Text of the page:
Then you have the flip side of the coin, namely heavy rigs, but I will still use the lightest rig I can get away with. The only time I use a really heavy weighted rig is if I need to punch through heavy matted vegetation to get my bait to the bass; this is the time to use the big guns, up to 1oz at times.

In dirty water conditions I like to use a bait that will get down to the bass and which will produce lots of vibration. I like creature baits, lizards, craws, all basically baits with legs , arms and tails that give off plenty of vibration and that will slow the fall while the legs and arms create a lot of water displacement

I prefer tungsten weights because they are a lot smaller than their lead weight counterparts, and if you add a small weight between the knot and the weight, you have plenty of noise, which is helpful in attracting bass in dingy water. Please remember that when using a tungsten weight, use a glass bead so as not to damage the line. The one from Tru Tungsten is designed not to cause damage to the line.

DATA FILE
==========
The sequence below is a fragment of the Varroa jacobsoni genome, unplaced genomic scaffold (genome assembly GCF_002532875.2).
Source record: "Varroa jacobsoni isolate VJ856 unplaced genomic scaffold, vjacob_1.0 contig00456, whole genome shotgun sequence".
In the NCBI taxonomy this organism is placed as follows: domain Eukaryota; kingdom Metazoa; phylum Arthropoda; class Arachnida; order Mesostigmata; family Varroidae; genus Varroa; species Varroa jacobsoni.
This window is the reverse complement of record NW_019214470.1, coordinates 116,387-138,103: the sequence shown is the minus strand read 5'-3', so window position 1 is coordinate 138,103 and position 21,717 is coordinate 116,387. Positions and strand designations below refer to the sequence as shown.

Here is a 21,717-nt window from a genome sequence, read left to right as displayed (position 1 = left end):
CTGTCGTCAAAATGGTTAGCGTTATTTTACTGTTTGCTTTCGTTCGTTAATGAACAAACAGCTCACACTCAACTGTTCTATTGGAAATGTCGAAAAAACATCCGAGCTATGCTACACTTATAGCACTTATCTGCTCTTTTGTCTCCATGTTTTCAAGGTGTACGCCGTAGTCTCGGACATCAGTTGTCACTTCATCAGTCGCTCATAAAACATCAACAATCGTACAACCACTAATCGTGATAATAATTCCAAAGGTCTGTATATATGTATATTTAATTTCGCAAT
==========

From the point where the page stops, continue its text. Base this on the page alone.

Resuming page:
The hook for this presentation is the one you are most comfortable with - all I can say is that when you are fishing in heavy cover, used a straight worm hook, not the wide gap hooks as they protrude out of the bass’ mouth and tend to hang up when you are trying to get the bass out of dense cover.